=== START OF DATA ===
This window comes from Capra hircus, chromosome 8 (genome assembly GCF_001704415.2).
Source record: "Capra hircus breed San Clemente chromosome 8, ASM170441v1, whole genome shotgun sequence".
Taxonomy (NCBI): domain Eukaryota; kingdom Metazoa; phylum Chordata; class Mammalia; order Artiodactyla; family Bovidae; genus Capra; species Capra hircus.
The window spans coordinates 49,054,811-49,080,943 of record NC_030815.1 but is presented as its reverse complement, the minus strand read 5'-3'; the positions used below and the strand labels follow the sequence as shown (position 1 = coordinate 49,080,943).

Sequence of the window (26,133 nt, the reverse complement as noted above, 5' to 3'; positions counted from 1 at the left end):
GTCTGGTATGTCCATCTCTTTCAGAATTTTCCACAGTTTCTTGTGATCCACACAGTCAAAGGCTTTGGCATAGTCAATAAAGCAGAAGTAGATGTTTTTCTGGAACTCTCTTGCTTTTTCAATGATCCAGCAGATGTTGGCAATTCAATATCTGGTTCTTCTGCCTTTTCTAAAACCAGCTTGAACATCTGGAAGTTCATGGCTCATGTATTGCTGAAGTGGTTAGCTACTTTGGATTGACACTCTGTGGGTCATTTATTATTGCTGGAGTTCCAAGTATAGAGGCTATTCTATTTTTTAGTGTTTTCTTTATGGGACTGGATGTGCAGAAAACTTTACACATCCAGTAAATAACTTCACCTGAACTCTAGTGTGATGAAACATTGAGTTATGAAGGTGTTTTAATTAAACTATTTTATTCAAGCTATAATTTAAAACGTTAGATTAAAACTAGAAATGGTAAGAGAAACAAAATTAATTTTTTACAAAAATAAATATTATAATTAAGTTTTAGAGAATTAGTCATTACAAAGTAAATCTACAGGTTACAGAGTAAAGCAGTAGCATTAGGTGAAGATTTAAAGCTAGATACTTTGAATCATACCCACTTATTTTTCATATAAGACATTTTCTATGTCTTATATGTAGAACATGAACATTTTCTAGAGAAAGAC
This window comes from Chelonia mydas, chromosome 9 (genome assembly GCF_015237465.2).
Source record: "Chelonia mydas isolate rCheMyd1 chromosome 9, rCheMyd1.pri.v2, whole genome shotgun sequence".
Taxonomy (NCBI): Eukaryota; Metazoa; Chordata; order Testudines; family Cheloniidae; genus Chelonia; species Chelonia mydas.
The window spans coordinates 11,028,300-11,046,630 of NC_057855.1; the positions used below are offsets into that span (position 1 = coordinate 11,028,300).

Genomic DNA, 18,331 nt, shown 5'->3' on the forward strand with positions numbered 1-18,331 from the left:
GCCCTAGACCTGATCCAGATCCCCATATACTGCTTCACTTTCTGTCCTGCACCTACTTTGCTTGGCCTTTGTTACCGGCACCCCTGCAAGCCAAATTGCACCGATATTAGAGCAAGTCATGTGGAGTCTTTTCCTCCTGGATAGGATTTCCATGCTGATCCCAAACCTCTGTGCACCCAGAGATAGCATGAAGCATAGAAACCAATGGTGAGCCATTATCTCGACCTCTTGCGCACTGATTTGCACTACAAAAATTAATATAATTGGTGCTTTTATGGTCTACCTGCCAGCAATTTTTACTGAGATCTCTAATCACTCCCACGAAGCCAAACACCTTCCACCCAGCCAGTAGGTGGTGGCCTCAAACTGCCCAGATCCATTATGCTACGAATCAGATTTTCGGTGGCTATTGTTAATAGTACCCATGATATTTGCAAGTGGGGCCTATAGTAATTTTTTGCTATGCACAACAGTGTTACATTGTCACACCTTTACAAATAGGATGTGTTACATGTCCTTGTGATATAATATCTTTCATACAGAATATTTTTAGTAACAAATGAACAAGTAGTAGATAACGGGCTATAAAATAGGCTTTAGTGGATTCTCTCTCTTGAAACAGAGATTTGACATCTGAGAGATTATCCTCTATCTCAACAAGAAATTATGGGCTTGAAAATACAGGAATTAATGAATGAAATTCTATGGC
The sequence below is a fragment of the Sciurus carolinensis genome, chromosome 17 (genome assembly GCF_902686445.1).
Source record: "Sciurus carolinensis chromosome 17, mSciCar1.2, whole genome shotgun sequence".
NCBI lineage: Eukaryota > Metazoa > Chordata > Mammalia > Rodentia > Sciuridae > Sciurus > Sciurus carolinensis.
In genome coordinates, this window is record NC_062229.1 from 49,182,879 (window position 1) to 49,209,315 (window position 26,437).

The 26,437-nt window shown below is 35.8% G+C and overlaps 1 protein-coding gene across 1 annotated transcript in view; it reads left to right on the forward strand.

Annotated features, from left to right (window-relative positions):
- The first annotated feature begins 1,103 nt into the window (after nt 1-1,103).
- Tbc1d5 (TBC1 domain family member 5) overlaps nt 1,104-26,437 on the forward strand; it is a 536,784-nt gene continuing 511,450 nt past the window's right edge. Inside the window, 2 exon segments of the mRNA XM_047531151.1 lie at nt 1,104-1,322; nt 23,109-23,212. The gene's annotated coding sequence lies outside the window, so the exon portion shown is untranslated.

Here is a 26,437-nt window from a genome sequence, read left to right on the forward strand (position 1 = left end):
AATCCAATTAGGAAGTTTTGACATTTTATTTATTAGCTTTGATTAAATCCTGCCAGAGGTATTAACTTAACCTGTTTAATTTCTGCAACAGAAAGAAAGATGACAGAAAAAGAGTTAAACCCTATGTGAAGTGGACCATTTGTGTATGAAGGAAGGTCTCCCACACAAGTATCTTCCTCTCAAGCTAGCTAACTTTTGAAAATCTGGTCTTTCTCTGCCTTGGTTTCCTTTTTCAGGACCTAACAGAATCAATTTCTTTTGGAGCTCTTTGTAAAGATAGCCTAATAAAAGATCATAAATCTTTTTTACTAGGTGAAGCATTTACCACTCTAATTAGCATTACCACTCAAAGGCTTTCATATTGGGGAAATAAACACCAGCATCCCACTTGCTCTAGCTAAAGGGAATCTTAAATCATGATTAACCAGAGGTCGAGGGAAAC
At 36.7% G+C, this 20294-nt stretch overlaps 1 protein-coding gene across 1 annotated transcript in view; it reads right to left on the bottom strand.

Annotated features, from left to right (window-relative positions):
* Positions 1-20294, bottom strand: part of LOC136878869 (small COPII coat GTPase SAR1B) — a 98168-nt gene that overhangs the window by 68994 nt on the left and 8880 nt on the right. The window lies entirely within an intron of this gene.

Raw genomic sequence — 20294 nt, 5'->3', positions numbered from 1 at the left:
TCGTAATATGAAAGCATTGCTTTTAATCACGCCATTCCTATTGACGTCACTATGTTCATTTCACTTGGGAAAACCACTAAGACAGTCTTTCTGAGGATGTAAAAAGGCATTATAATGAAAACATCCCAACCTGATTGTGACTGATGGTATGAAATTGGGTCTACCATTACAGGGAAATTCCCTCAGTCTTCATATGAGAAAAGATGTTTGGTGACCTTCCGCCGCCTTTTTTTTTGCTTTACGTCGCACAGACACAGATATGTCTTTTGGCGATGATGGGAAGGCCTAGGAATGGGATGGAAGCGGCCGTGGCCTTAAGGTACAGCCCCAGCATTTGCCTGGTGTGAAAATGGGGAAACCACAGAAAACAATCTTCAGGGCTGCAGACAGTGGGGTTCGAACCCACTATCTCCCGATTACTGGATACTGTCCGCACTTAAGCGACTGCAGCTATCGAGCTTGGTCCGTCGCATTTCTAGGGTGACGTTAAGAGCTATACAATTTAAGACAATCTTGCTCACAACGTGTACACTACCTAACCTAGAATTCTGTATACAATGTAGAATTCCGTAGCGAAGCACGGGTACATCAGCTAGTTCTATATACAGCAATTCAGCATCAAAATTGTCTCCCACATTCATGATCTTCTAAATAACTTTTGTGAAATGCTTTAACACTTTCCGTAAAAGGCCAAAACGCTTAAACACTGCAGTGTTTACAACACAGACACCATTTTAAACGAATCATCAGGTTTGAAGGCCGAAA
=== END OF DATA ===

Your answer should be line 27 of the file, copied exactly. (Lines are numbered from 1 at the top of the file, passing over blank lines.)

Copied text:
TCGTAATATGAAAGCATTGCTTTTAATCACGCCATTCCTATTGACGTCACTATGTTCATTTCACTTGGGAAAACCACTAAGACAGTCTTTCTGAGGATGTAAAAAGGCATTATAATGAAAACATCCCAACCTGATTGTGACTGATGGTATGAAATTGGGTCTACCATTACAGGGAAATTCCCTCAGTCTTCATATGAGAAAAGATGTTTGGTGACCTTCCGCCGCCTTTTTTTTTGCTTTACGTCGCACAGACACAGATATGTCTTTTGGCGATGATGGGAAGGCCTAGGAATGGGATGGAAGCGGCCGTGGCCTTAAGGTACAGCCCCAGCATTTGCCTGGTGTGAAAATGGGGAAACCACAGAAAACAATCTTCAGGGCTGCAGACAGTGGGGTTCGAACCCACTATCTCCCGATTACTGGATACTGTCCGCACTTAAGCGACTGCAGCTATCGAGCTTGGTCCGTCGCATTTCTAGGGTGACGTTAAGAGCTATACAATTTAAGACAATCTTGCTCACAACGTGTACACTACCTAACCTAGAATTCTGTATACAATGTAGAATTCCGTAGCGAAGCACGGGTACATCAGCTAGTTCTATATACAGCAATTCAGCATCAAAATTGTCTCCCACATTCATGATCTTCTAAATAACTTTTGTGAAATGCTTTAACACTTTCCGTAAAAGGCCAAAACGCTTAAACACTGCAGTGTTTACAACACAGACACCATTTTAAACGAATCATCAGGTTTGAAGGCCGAAA